Transactional and Transformational Leadership
Leadership has been an important topic in the social sciences for many years. Recently, renewed interest in the concept of leadership has been aroused. “The resurgence of interest in studying the topic of leadership appears to be accompanied by an acceptance of the distinction between transactional and transformational leadership.” (Den Hartog, Van Muijen and Koopman, 1997, P.41) Transactional and transformational leadership were regarded as important leadership theory started from Political sociologists James MacGregor Burns’s classics . Burns bases his theory of transactional and transformational leadership on Kohlberg’s stages of moral development and Weber’s (1947) theory of leadership and authority. Then Bass and others continued researching and improving this theory. Then we will analyze two models of transactional and transformational leadership, Henry Ford and A.G. Lafley, from different aspects.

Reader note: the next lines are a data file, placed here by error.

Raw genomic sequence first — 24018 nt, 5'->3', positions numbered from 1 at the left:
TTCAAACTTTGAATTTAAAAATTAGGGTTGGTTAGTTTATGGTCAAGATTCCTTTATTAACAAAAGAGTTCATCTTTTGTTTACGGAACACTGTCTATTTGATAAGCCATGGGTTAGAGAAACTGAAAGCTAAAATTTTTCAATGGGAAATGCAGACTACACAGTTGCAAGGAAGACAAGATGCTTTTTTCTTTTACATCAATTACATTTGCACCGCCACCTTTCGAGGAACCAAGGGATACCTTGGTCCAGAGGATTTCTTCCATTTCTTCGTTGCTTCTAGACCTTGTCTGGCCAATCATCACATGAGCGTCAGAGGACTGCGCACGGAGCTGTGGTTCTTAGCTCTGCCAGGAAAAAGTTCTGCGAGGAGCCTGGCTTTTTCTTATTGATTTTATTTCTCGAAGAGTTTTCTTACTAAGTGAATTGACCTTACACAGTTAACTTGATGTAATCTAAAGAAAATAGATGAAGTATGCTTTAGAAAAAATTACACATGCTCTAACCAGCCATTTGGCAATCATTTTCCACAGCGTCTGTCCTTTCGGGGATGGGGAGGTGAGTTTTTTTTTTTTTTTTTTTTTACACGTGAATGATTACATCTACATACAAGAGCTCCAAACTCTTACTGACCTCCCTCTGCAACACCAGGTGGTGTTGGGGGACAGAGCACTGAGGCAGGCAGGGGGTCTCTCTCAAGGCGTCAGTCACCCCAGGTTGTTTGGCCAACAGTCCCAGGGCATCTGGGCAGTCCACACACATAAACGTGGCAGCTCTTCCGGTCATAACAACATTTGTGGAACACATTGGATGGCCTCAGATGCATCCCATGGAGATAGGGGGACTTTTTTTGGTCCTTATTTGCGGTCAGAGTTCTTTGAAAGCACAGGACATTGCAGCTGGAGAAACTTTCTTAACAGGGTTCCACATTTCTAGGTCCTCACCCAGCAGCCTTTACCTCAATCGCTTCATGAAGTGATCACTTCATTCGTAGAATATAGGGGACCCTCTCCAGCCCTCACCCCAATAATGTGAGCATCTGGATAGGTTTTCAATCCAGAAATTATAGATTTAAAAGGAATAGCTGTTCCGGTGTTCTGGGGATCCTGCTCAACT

Transactional leader ─ Henry Ford
“Henry Ford (July 30, 1863 – April 7, 1947) was the founder of the Ford Motor Company and father of modern assembly lines used in mass production. His introduction of the Model T automobile revolutionized transportation and American industry.” (Retrieved June 10, 2008, from
http://en.wikipedia.org/wiki/Henry_Ford) In his career of management, he used methods of transactional leader in many decision and management. First Transactional leader is “leaders who guide or motivate their followers in the direction of established goals by clarifying role and task requirements” (Stephen P. Robbins & Mary Coulter, 2005, P.433) According to the theory of Burns, transactional leadership is founded on a process of exchange. The relationship between leader and their followers from the exchange of some reward, such as pay, promotion, performance ratings and so on. Bass proposed the transactional leaders consists of 2 aspects are contingent reward and management-by-exception. Then we will analyze Henry Ford’s management according to different factors of transactional leadership combining Bass’s theory.
◆ Role and Task Requirement